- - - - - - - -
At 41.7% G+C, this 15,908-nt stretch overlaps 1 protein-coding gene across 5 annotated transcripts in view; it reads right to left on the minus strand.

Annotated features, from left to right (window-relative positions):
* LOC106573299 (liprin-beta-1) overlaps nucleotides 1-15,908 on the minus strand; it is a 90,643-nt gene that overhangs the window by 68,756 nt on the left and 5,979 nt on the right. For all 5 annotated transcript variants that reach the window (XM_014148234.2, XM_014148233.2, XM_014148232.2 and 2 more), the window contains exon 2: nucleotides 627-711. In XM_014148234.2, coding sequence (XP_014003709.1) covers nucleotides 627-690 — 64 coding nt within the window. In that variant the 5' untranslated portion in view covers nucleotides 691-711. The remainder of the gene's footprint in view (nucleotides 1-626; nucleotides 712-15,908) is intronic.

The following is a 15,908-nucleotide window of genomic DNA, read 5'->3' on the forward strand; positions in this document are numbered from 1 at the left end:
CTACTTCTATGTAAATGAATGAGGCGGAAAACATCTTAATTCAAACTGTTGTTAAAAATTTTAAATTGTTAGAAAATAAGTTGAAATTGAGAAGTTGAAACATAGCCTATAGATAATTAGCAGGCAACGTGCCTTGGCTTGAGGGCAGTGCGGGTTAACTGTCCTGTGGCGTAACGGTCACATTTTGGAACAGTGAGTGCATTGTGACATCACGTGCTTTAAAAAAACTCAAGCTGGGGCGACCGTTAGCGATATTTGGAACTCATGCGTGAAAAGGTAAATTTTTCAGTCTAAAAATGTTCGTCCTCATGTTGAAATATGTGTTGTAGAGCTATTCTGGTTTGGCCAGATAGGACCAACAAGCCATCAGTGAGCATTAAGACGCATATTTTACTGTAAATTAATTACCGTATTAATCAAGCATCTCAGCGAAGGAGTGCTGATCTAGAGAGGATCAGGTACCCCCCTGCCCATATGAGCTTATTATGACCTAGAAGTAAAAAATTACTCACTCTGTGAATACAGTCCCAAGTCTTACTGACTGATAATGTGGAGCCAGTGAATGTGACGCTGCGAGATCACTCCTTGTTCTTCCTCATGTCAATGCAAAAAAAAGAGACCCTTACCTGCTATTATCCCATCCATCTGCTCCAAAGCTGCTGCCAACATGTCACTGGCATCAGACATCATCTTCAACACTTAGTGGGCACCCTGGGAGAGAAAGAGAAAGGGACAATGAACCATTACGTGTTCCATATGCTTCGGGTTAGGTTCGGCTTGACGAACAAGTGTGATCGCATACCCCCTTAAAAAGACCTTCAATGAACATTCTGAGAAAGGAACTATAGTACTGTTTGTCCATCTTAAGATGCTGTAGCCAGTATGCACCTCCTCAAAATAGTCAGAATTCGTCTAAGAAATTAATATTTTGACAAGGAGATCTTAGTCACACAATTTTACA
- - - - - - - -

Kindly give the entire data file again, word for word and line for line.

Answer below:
At 41.7% G+C, this 15,908-nt stretch overlaps 1 protein-coding gene across 5 annotated transcripts in view; it reads right to left on the minus strand.

Annotated features, from left to right (window-relative positions):
* LOC106573299 (liprin-beta-1) overlaps nucleotides 1-15,908 on the minus strand; it is a 90,643-nt gene that overhangs the window by 68,756 nt on the left and 5,979 nt on the right. For all 5 annotated transcript variants that reach the window (XM_014148234.2, XM_014148233.2, XM_014148232.2 and 2 more), the window contains exon 2: nucleotides 627-711. In XM_014148234.2, coding sequence (XP_014003709.1) covers nucleotides 627-690 — 64 coding nt within the window. In that variant the 5' untranslated portion in view covers nucleotides 691-711. The remainder of the gene's footprint in view (nucleotides 1-626; nucleotides 712-15,908) is intronic.

The following is a 15,908-nucleotide window of genomic DNA, read 5'->3' on the forward strand; positions in this document are numbered from 1 at the left end:
CTACTTCTATGTAAATGAATGAGGCGGAAAACATCTTAATTCAAACTGTTGTTAAAAATTTTAAATTGTTAGAAAATAAGTTGAAATTGAGAAGTTGAAACATAGCCTATAGATAATTAGCAGGCAACGTGCCTTGGCTTGAGGGCAGTGCGGGTTAACTGTCCTGTGGCGTAACGGTCACATTTTGGAACAGTGAGTGCATTGTGACATCACGTGCTTTAAAAAAACTCAAGCTGGGGCGACCGTTAGCGATATTTGGAACTCATGCGTGAAAAGGTAAATTTTTCAGTCTAAAAATGTTCGTCCTCATGTTGAAATATGTGTTGTAGAGCTATTCTGGTTTGGCCAGATAGGACCAACAAGCCATCAGTGAGCATTAAGACGCATATTTTACTGTAAATTAATTACCGTATTAATCAAGCATCTCAGCGAAGGAGTGCTGATCTAGAGAGGATCAGGTACCCCCCTGCCCATATGAGCTTATTATGACCTAGAAGTAAAAAATTACTCACTCTGTGAATACAGTCCCAAGTCTTACTGACTGATAATGTGGAGCCAGTGAATGTGACGCTGCGAGATCACTCCTTGTTCTTCCTCATGTCAATGCAAAAAAAAGAGACCCTTACCTGCTATTATCCCATCCATCTGCTCCAAAGCTGCTGCCAACATGTCACTGGCATCAGACATCATCTTCAACACTTAGTGGGCACCCTGGGAGAGAAAGAGAAAGGGACAATGAACCATTACGTGTTCCATATGCTTCGGGTTAGGTTCGGCTTGACGAACAAGTGTGATCGCATACCCCCTTAAAAAGACCTTCAATGAACATTCTGAGAAAGGAACTATAGTACTGTTTGTCCATCTTAAGATGCTGTAGCCAGTATGCACCTCCTCAAAATAGTCAGAATTCGTCTAAGAAATTAATATTTTGACAAGGAGATCTTAGTCACACAATTTTACA